This issue: Winter 2016

Memorable Moment: Bruins Win 2004 Baseball Championship

Alumni Connections

2004-2005 George Fox Baseball Team Celebrating

Several times during the 2004 NCAA Division III baseball championship game, George Fox pitcher Scott Hyde took a look at his arm and, speaking to it as if it were functioning independently of his body, asked the appendage a simple question: “What are you doing?”

Hyde’s disbelief was justified. By his own admission he was “pooped,” even before his first pitch that Tuesday in the deciding game against top-ranked Eastern Connecticut State University. And for good reason: He’d pitched two innings of relief just two days before and hurled a complete-game victory in the tournament opener on Friday.

With his Bruin pitching staff depleted because of fatigue, head coach Pat Bailey had planned to give inexperienced freshman Zach Wilson the start. Then he checked the Warriors’ lineup, which included All-American pitcher Ryan DiPietro, and felt he had no choice. He would go with Hyde.

“We were hoping to get three innings out of him,” Bailey said of Hyde, the workhorse who finished the year 14-1 with a 1.99 ERA and a nation-leading 191 strikeouts. “To have him last all nine innings, oh my goodness, it’s unbelievable.”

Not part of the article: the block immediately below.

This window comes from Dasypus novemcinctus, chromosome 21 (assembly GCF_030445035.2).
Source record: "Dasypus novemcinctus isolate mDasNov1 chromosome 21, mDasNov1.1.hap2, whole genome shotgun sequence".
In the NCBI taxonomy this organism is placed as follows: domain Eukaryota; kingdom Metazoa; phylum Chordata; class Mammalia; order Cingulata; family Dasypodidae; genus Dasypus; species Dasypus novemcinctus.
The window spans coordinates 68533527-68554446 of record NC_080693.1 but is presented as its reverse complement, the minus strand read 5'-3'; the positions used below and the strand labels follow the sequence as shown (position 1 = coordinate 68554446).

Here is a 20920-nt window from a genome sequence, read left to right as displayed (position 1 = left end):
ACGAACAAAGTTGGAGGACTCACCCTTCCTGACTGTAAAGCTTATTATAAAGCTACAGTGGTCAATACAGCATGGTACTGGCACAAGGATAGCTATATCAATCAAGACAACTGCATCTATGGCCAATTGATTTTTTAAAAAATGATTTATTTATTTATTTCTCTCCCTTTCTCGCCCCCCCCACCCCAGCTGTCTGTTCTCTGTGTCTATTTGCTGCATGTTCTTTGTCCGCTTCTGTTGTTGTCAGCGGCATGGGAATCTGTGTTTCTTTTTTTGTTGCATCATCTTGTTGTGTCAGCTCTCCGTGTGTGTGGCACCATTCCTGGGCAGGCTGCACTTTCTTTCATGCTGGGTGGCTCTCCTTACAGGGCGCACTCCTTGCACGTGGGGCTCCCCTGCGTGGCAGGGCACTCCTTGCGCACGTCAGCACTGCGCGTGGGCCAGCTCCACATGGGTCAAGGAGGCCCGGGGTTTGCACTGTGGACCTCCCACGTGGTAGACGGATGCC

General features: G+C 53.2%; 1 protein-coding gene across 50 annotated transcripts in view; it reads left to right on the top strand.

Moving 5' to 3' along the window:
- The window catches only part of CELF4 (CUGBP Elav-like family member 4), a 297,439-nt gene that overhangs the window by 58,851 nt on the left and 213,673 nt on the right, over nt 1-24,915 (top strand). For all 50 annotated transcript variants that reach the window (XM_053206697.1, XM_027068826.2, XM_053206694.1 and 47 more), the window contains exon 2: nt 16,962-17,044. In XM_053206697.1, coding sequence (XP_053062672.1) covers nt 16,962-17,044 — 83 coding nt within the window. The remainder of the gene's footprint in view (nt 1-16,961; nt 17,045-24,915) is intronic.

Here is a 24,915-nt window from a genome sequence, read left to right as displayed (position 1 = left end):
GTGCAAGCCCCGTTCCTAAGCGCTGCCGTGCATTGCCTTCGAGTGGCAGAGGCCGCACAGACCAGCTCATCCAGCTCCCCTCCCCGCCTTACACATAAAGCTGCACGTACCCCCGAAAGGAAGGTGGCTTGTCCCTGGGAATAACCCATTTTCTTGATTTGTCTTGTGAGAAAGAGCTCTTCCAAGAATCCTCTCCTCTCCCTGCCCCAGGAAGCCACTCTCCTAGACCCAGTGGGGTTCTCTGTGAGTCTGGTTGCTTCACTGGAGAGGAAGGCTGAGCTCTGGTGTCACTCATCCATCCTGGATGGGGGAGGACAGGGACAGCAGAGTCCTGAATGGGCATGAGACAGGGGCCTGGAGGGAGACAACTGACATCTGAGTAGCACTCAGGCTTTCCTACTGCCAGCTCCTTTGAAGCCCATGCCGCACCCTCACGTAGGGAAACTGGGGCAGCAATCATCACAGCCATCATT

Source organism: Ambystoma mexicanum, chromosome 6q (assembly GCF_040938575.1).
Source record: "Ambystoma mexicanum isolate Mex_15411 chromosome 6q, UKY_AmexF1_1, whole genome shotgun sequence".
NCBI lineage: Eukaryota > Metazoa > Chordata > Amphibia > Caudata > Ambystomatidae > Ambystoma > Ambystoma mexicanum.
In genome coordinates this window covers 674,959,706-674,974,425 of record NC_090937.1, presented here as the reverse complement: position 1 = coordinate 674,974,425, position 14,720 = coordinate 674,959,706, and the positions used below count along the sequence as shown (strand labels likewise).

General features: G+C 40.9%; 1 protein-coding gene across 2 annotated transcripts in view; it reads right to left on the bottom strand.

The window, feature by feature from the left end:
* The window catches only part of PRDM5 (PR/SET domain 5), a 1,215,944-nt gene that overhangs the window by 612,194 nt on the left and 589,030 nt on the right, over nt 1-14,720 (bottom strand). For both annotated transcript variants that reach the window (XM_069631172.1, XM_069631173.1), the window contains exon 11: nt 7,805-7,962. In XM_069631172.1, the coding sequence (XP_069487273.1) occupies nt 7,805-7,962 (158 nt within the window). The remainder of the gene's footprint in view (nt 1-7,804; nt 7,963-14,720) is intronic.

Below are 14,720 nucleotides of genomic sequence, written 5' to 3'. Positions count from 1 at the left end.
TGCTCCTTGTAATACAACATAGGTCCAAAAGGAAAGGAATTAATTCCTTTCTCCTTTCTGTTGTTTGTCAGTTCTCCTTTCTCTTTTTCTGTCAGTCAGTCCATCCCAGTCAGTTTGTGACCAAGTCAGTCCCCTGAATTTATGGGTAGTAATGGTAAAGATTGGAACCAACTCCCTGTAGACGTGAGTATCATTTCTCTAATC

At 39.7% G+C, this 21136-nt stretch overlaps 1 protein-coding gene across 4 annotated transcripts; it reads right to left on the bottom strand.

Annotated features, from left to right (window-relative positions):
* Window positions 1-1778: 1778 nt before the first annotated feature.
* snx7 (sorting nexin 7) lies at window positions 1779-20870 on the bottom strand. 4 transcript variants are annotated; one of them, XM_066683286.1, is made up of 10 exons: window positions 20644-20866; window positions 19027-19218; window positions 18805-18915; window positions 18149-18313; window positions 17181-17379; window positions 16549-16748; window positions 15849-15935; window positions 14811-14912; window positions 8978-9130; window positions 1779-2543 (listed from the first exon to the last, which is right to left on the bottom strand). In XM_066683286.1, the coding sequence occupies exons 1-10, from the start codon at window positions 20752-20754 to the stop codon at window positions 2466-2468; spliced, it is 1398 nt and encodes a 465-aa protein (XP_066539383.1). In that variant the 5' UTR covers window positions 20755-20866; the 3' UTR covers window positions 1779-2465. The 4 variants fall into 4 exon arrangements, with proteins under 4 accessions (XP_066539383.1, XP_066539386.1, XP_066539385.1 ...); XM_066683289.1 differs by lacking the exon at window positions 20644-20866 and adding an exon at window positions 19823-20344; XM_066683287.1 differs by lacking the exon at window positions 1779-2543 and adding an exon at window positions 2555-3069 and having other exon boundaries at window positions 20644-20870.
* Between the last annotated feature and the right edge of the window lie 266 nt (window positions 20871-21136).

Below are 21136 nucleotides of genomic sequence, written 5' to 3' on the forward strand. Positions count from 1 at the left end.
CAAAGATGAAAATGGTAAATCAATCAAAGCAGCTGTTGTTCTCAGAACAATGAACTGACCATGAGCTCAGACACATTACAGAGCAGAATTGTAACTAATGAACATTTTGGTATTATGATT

Hyde gave up three runs in the first three innings but settled down after that, retiring 21 of the final 23 batters he faced. The performance locked up a 6-3 victory that capped off a 40-10 season and gave George Fox its first team championship in any sport at the NCAA level.

The victory was all the more impressive in light of the circumstances: George Fox had played Aurora University (Ill.) the night before in a game that finished around midnight. “We were beat and not too happy when they told us we had the early batting practice time that morning,” recalls then-assistant coach Marty Hunter, now the Bruins’ head coach. “But we battled through it and got the job done.”

Eastern Connecticut State won the first game on Tuesday – handing George Fox its first loss in the double-elimination tournament – but Hyde and company rebounded in the winner-take-all second game that afternoon.

For his efforts, Hyde earned First-Team All-American honors and was named National Co-Pitcher of the Year and Most Outstanding Player of the Division III Tournament. He was later drafted by the New York Mets in the seventh round of that summer’s Major League Baseball draft. Bailey was named the 2004 Div. III National Coach of the Year, and shortstop David Peterson earned First-Team All-American recognition.

Not bad for a team that was unranked during the regular season and needed an at-large bid just to qualify for the 2004 postseason.

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